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AngloGold Ashanti CEO delay shows failure in leadership planning

By David Whitehouse
Posted on Monday, 21 June 2021 18:12

Anglogold Ashanti holds a 45% stake in the Kibali gold mine in northeast Democratic Republic of Congo. REUTERS/Pete Jones.

AngloGold Ashanti’s long delay in appointing a permanent chief executive and the lack of transparency surrounding the process point to deeper failures of corporate governance, analysts say.

The company, that was the world’s third-largest gold miner by production last year, has been searching for a new CEO since Kelvin Dushnisky announced his resignation in July 2020. It has both an interim CEO, Christine Ramon, and an interim CFO, Ian Kramer. Ramon was CFO until Dushnisky’s departure.

Chris Griffith, appointed as CEO of AngloGold Ashanti’s rival Gold Fields in January, said then that he hadn’t had an interview for the AngloGold job – and that no-one else had been interviewed either. In February, Ramon said the board was treating the appointment with “urgency” and that the process was “well advanced”.

The slowness of the CEO appointment is compounded by a lack of visibility on when this news is coming.

Nothing visible has happened since then. Part of the problem is that the Covid-19 pandemic and the mobility restrictions that come with it have left some candidates preferring to play safe and stay put, says Raj Ray, director of metals and mining research at BMO Capital Markets in London. But the long delay still shows a “lack of succession planning,” he says.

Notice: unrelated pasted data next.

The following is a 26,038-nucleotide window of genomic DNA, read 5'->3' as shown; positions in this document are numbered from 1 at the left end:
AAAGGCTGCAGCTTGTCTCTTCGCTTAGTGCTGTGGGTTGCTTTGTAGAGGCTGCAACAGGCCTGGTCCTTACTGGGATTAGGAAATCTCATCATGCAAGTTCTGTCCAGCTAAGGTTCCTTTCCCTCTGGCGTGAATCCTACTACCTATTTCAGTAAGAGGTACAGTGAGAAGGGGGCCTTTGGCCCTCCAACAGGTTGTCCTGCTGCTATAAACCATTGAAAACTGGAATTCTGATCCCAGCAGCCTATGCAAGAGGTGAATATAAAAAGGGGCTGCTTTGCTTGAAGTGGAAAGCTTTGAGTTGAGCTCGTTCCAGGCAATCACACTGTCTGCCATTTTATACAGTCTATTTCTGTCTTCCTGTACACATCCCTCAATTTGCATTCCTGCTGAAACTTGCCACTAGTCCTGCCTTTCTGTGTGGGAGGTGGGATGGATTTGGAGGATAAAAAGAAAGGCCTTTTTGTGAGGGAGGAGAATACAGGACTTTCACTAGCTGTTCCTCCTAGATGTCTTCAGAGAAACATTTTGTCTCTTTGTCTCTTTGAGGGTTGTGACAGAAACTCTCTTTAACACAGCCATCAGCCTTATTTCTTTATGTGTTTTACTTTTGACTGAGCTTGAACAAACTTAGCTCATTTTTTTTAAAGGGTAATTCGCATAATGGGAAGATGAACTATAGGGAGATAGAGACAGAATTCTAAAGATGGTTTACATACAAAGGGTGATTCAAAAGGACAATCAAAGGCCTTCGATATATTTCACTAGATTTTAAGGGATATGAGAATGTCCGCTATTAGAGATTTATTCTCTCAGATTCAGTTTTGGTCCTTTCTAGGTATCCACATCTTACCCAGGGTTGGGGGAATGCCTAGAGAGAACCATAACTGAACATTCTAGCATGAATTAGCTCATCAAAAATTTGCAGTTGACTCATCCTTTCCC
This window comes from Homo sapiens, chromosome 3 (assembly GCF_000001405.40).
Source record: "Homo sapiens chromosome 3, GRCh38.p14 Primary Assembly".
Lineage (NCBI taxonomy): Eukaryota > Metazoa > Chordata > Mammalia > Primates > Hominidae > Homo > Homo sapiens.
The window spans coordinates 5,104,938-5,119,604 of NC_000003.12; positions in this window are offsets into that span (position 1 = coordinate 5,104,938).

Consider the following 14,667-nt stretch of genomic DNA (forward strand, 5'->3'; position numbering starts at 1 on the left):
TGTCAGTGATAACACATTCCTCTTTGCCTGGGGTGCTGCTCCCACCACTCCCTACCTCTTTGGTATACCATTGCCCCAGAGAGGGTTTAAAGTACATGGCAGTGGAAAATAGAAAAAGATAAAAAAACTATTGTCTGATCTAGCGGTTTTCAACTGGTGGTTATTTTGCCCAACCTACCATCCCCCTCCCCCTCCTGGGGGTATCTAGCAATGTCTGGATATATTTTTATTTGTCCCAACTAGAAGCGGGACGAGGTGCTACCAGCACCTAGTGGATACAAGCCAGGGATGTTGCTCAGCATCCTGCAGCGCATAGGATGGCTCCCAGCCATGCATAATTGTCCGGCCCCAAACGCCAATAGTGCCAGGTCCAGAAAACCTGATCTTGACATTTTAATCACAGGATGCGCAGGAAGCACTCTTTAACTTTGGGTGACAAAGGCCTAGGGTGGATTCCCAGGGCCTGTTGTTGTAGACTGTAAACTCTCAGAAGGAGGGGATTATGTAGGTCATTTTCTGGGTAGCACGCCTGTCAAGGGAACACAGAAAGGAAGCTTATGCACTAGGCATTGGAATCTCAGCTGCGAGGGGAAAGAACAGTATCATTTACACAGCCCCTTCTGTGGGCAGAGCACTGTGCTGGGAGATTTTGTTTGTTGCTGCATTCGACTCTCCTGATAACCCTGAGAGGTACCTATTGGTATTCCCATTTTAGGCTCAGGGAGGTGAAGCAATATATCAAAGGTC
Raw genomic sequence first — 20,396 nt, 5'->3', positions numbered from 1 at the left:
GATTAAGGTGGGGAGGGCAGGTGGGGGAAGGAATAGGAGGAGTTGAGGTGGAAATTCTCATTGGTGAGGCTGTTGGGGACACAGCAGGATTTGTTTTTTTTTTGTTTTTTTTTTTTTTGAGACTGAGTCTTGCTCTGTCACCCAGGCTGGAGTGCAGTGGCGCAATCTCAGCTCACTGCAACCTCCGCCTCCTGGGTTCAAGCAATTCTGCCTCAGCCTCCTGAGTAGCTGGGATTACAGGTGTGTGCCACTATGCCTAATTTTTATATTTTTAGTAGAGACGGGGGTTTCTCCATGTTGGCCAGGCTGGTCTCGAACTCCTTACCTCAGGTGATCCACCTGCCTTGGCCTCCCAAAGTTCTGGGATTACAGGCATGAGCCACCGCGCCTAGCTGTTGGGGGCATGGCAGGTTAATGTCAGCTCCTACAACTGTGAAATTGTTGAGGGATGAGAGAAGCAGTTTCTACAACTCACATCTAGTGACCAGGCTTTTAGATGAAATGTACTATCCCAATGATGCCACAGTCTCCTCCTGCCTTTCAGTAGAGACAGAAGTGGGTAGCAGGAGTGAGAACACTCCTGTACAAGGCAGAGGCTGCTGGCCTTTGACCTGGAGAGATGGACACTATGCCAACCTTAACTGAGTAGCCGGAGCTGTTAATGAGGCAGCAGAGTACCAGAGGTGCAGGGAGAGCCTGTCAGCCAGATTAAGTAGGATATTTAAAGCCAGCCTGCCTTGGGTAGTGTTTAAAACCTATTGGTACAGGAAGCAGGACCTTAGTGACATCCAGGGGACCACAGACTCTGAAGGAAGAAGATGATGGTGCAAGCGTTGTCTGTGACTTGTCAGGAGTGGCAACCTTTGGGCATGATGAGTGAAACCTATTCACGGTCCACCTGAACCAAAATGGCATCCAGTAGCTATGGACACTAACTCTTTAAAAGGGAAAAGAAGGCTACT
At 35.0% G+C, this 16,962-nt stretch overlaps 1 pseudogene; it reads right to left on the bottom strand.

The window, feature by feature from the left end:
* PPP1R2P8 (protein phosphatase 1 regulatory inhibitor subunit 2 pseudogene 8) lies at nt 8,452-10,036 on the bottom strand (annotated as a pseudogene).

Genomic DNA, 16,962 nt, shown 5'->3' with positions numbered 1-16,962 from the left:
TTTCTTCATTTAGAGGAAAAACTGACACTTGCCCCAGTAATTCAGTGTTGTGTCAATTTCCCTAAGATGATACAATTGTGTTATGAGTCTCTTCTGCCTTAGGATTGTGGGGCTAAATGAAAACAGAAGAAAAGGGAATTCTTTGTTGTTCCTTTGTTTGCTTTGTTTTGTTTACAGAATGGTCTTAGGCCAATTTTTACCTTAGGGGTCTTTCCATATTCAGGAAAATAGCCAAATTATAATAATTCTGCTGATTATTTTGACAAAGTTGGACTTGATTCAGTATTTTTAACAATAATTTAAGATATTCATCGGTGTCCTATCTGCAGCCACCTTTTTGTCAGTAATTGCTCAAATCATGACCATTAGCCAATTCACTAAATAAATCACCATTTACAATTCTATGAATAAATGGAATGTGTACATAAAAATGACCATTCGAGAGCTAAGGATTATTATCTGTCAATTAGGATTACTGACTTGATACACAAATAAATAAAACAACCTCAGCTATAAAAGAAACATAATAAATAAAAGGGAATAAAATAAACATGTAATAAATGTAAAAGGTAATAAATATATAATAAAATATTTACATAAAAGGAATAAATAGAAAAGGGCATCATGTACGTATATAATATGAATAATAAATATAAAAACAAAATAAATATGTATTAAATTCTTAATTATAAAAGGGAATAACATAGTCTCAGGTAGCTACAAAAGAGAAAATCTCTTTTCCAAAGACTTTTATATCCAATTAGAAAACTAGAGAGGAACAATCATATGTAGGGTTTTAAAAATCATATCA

AngloGold Ashanti’s African assets are in Ghana, Guinea, Tanzania and the Democratic Republic of Congo (DRC). It also has mines in Australia, Brazil, Colombia and Argentina. The company, which has its headquarters in Johannesburg, no longer mines gold in South Africa having sold its last remaining assets there to Harmony Gold in 2020.

The company has a lot of C-suite executives who are approaching retirement, argues Ray. But there are not many established candidates who could take their place.

  • The problem is a wider one confronting the whole mining industry, Ray says.
  • While mining is an integral part of energy transition, ambitious young executives may focus only on the dirty aspects, he adds. “It’s a perception issue.”

Visibility lacking

Gold miners have lagged surging stock markets as the price of gold in US dollar terms has fallen 7% since 1 January. Shares in AngloGold Ashanti have lost 26% of their value this year, and now stand at their lowest since April 2020 on a modest forward PE ratio of 7. Gold Fields stock has restricted losses to 11% this year, while shares in Newmont, the world’s largest gold miner, are little changed.

AngloGold Ashanti stock has a long record of underperforming both industry peers and the price of gold, says Peter Major, director of mining at Mergence Corporate Solutions in Cape Town. Executive pay needs to be realigned with share price performance, he says.

  • “What exactly have AngloGold shareholders been getting for the huge expense of their large senior management team these past 20 years?”
  • The pay structure for executives and non-executives is “unlikely to change because it’s a system that’s been in place since the break away from Anglo American over 20 years ago,” Major says.

The business has quality assets with an operating team that has remained intact, Ray says. As interim CEO, Ramon has been a steady hand and a “good handle on operations,” but she lacks previous experience in facing and winning over investors, he adds.

  • The company is still involved in a dispute in the DRC, where it operates in a partnership with Barrick Gold, over the right to repatriate profits. Resolving that dispute would mean that “one of the key risks goes away,” Ray says.
  • Even if that happens, “a few things need to change” from the investor perspective, Ray says.
  • The slowness of the CEO appointment is compounded by a lack of visibility on when this news is coming. “That uncertainty hasn’t gone down well with investors.”
  • “I like the portfolio but at present it’s hard to justify being invested in the company.”

Bottom line

The shares are cheap for a reason and will likely stay that way unless a convincing CEO appointment is made.

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